As living with hemophilia can present many challenges and medical complications, both discussion participants consider the anecdotal value of Eric Mamos’ experience in this setting.
Doris V. Quon, MD: I met you during the first month I was at the Orthopedic Institute for Children, which was back in 2003, and you were actually having complications of complications.
Eric Mamos: That’s right.
Doris V. Quon, MD: Do you remember all the other comorbidities that you were diagnosed with?
Eric Mamos: Do I remember it?
Doris V. Quon, MD: When you were diagnosed with them.
Eric Mamos: Such as the ITP [idiopathic thrombocytopenic purpura]?
Doris V. Quon, MD: Yes.
Eric Mamos: Yes, I remember the ITP. That was an interesting diagnosis. I was working at the time at City of Hope. I was sitting at my desk and my phone rang, I picked up the phone, and on the other line all I heard was someone telling me to hold for my other physician. I was thinking, “Wait, what?” There wasn’t even a hello. It was just, “Hold for the doctor.” I thought something was weird. He got on the phone and said “Eric, call an ambulance. You need to get to the hospital right away.” I was thinking to myself, “All right, he’s exaggerating.” I did end up driving myself to you, I think.
Doris V. Quon, MD: Yes.
Eric Mamos: I drove straight to orthopedic hospital.
Doris V. Quon, MD: I remember my first month of being at orthopedic hospital. Eric has severe hemophilia A, and he has a deficiency in factor VIII. His factor VIII level is less than 1%. He walked in and handed me results of laboratory work. His platelet count was 6000 and that made me sit up straight. That was my first meeting with Eric.
Eric Mamos: I asked you, “Well, what’s normal?”
Doris V. Quon, MD: 200,000.
Eric Mamos: I said, “Oh, sounds good.”
Doris V. Quon, MD: You had some complications in dealing with your hemophilia.
Eric Mamos: You wanted to hospitalize me, but I said no, didn’t I?
Doris V. Quon, MD: Yes, you did, but you went in anyway.
Eric Mamos: I did?
Doris V. Quon, MD: Yes, you did.
Eric Mamos: I guess I listened for once.
Doris V. Quon, MD: That was the only time you were actually in the hospital. Do you remember being in the hospital as a child?
Eric Mamos: Overnight, not really. I’ve had a few overnights, but just along the lines of removing my wisdom teeth. I was always in the hospital as a child, but not overnight or anything like that. Most of the time, it was long, long, long doctor appointments. These clinics would take 7 hours of the day, which was ridiculous, not like at the orthopedic hospital. Everything was good there.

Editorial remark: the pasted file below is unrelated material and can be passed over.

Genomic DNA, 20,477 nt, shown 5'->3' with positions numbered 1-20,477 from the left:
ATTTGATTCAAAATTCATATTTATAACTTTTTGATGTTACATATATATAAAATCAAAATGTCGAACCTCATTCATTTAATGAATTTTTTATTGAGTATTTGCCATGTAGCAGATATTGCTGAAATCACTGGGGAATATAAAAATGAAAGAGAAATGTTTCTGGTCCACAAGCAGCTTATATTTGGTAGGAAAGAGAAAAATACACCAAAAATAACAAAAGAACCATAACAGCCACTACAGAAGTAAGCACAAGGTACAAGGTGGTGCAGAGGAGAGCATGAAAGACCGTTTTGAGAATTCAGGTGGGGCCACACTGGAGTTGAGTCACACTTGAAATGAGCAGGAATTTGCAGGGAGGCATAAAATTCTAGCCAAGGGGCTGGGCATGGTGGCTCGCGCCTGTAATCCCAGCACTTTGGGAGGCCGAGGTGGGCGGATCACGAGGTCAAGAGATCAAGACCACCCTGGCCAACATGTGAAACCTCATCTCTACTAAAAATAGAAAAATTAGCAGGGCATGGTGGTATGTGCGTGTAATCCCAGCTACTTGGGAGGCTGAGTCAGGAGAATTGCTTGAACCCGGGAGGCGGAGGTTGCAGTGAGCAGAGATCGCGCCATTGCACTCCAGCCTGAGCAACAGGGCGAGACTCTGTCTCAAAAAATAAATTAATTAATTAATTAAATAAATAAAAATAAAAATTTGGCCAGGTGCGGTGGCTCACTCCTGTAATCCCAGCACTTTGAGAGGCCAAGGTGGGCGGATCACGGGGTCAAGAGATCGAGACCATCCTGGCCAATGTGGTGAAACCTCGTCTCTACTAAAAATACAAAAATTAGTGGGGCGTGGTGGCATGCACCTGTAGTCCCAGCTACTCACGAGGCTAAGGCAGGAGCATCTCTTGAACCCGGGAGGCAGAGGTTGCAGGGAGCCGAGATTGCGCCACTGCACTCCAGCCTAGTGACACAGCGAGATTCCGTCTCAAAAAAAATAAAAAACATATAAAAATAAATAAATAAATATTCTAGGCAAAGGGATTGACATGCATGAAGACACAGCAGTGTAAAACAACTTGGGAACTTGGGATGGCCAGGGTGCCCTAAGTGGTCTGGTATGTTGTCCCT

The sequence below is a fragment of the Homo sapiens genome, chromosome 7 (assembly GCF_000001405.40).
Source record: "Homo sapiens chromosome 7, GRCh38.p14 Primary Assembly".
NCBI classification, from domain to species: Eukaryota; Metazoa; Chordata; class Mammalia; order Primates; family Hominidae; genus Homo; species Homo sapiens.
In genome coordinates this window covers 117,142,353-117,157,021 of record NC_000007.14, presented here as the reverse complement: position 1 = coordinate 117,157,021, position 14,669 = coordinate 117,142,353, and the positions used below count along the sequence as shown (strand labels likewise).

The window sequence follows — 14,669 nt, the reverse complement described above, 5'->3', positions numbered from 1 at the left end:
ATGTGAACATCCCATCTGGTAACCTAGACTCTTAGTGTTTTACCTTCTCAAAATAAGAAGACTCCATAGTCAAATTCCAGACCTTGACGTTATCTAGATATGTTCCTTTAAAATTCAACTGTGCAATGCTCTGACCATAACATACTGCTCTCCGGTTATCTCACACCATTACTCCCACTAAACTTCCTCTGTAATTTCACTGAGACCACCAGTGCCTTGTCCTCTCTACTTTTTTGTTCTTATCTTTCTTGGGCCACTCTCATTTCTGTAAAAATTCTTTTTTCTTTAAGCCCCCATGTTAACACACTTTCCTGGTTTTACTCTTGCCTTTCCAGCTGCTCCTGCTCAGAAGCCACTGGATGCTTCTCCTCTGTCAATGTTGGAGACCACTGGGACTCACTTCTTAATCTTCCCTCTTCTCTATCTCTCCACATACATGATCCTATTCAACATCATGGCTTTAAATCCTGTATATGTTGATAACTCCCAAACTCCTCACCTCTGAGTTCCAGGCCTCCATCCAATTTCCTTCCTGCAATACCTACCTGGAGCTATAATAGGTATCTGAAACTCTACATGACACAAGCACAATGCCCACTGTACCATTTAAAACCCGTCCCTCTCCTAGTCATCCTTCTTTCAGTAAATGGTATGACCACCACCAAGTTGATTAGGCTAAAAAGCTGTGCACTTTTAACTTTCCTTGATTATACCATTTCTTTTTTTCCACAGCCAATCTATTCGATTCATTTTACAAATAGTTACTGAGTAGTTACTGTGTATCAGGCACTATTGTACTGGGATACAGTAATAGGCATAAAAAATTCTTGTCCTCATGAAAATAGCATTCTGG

Doris V. Quon, MD: But you were actually in the hospital for your head bleed for a few days, weren’t you? Do you remember that?
Eric Mamos: Yes, I was in the hospital. It was strange because that accident happened on September 2, and I started in a new school that year. I was going into 9th grade, and I was in a tiny, little private school up until then. I moved into 9th grade, which was in a public school. I had never been to public school before. Private school ended in 8th grade. I was going to be late because I was in the hospital for around 3 weeks. I remember my stay at the hospital. It was very traumatic, mostly because of other kids around me. They were of a different mentality, and I guess they were used to being sick. I think it was a very scary situation for some of the kids, so there was a lot of crying. One kid in particular would yell in Spanish in the middle of the night, and it was startling.
When I was finally discharged, I didn’t have any hair because they had to shave my head. I had to go to this new school in a baseball cap, which was not even allowed. Not only was I this total fish out of water, but I was in a school where I had never been. My graduating 8th grade class was 8 or 9 kids. I also had to wear a cap and be different than everybody else. That was probably the hardest part of that incident, readjusting back to this new school, new people, and new kids. I didn’t have any friends at this new school either. That was probably one of the toughest times in my life, but I met my wife shortly thereafter, so everything became good.
Doris V. Quon, MD: It sounded like there was a happy ending to a very traumatic experience that you had.
Eric Mamos: Yes. I met my wife, Lisa, in 9th grade. Because I came late to school, the only seat left in English class was the front row right next to the teacher’s desk. Lisa was sitting 2 rows behind me. I remember that the girl right behind me, her name sounded like “Jew.” I’m such a corny guy, especially back then, right? She introduced herself and I said, “Oh, I’m Jewish, too.” Lisa was the one who snickered behind her. We became fast friends, then a year later we started dating, and we’ve been together now for 27 years, or something like that.
Doris V. Quon, MD: Yes, and 3 kids later.
Eric Mamos: And 3 kids, yes.